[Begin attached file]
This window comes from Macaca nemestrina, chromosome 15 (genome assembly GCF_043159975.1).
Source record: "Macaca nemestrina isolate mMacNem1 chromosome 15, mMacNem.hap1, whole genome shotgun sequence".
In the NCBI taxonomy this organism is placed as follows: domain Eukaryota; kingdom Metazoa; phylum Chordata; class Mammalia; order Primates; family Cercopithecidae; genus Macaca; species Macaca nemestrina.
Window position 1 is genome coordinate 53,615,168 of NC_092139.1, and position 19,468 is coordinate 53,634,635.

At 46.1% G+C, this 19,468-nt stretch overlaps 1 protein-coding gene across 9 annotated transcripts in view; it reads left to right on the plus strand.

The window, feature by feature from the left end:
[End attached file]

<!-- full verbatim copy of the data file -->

This window comes from Macaca nemestrina, chromosome 15 (genome assembly GCF_043159975.1).
Source record: "Macaca nemestrina isolate mMacNem1 chromosome 15, mMacNem.hap1, whole genome shotgun sequence".
In the NCBI taxonomy this organism is placed as follows: domain Eukaryota; kingdom Metazoa; phylum Chordata; class Mammalia; order Primates; family Cercopithecidae; genus Macaca; species Macaca nemestrina.
Window position 1 is genome coordinate 53,615,168 of NC_092139.1, and position 19,468 is coordinate 53,634,635.

At 46.1% G+C, this 19,468-nt stretch overlaps 1 protein-coding gene across 9 annotated transcripts in view; it reads left to right on the plus strand.

The window, feature by feature from the left end: